Confused about Political Apathy? Look in the Mirror.

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I recently read this article from Nottinghamshire Skeptics. It’s about a talk they put on recently and the reaction they received. It’s neither uncommon nor surprising, but something about this story riled me up to write down some thoughts that have been growing inside me for some time. They’re cynical thoughts, but I think they’re true. They’re depressing thoughts, but I think they point the way to how we can all be better. You can click the link and read the whole story if you want – but I’ll summarise it here to keep my blog post self-contained:

Skeptic group puts on a talk about fracking, featuring a Geologist as a speaker. Anti-Fracking group turns up, outraged that a Geologist has been allowed to speak. Wouldn’t want to let actual science get involved, would we? Anti-Fracking group then proceeds to get massively hostile at the meeting then attack the speaker for being a Geologist on twitter, despite the fact that the Geologist’s personal views (which were only mentioned briefly) were as follows:

Well….it’s another dead dinosaur fuel, isn’t it? That can’t be good. Will fracking postpone any much needed research into renewables? That’s my top concern.”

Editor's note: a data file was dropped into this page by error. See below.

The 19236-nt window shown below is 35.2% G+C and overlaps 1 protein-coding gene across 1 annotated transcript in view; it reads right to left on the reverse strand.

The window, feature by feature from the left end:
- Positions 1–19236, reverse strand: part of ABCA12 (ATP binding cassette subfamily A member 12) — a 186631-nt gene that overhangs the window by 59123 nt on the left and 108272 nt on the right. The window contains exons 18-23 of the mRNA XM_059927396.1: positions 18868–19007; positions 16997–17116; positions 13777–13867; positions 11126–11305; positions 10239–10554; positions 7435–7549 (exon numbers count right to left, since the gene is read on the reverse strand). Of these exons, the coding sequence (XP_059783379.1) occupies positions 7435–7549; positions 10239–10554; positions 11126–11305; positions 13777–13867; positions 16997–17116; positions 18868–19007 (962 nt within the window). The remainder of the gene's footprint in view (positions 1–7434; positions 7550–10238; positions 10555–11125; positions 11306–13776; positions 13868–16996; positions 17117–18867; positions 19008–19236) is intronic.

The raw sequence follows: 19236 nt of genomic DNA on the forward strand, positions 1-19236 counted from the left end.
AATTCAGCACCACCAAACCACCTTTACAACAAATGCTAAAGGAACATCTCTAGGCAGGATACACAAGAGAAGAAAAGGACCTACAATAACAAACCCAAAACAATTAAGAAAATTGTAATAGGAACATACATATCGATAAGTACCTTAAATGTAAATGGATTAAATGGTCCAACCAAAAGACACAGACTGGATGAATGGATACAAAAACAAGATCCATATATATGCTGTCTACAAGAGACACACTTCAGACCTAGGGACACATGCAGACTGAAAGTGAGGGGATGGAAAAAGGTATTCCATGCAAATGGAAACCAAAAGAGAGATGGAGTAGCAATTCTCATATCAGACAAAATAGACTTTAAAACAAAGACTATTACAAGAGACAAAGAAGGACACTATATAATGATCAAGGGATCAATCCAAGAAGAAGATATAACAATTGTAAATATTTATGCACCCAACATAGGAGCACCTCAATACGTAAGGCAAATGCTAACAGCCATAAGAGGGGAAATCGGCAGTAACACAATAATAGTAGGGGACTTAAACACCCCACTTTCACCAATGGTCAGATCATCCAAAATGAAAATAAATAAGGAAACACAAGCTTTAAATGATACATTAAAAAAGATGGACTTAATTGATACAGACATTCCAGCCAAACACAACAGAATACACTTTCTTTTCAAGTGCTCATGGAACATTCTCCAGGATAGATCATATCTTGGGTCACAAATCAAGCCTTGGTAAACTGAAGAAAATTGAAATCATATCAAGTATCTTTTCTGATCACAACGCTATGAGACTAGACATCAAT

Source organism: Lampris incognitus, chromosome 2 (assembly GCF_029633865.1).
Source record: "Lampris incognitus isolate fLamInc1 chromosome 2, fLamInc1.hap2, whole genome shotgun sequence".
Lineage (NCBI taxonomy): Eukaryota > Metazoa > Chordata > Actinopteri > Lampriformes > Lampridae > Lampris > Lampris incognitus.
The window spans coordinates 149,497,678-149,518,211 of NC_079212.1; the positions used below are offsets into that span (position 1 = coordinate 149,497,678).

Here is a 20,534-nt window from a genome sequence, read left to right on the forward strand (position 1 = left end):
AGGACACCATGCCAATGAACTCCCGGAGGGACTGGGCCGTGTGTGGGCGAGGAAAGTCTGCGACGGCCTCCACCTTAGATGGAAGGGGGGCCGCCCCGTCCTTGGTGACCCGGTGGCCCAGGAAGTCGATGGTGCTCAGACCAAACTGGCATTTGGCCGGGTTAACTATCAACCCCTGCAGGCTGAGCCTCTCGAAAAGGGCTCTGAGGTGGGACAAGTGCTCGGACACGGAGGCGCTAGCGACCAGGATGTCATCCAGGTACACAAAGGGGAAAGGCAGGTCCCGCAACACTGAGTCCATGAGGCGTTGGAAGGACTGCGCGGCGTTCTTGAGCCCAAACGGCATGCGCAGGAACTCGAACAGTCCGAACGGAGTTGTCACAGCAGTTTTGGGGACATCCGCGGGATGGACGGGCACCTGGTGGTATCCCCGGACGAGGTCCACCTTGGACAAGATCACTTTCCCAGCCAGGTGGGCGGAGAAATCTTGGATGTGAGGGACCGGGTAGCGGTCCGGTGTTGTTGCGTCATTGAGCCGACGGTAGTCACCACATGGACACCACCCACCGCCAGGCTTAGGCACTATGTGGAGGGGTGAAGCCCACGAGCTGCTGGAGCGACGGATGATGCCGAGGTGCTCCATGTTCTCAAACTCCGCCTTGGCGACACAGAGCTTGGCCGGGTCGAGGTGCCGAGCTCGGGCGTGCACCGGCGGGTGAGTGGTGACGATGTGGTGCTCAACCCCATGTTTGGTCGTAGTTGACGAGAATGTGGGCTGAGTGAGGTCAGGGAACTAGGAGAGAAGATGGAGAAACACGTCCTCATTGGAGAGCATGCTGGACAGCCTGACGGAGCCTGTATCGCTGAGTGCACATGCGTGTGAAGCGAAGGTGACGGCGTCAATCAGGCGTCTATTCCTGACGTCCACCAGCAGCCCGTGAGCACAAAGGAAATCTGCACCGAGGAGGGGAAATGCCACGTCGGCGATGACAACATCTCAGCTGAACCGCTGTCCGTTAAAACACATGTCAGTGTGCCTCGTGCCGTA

Apparently, though, there was too much actual science in the presentation, and not every single accusation ever thrown at fracking held up – so it was abuse time.

I have a message for these anti-fracking campaigners:

If you deliberately avoid any discussion of facts, evidence, and science, then it’s going to make you look to any observer like you know you’re wrong. Climate Change deniers, in the main, avoid discussion of facts and evidence and instead attack climate scientists. Evolution deniers mainly avoid discussion of facts and evidence and instead attack biologists. It’s always the same. If you actively avoid factual investigation, you look like you’re wrong and know it.

This tweet, from a member of the audience, is apt:

“Tonight’s talk on fracking at @Notts_Skeptics didn’t swing me either way on the fracking debate, but did teach me anti-frackers are mean”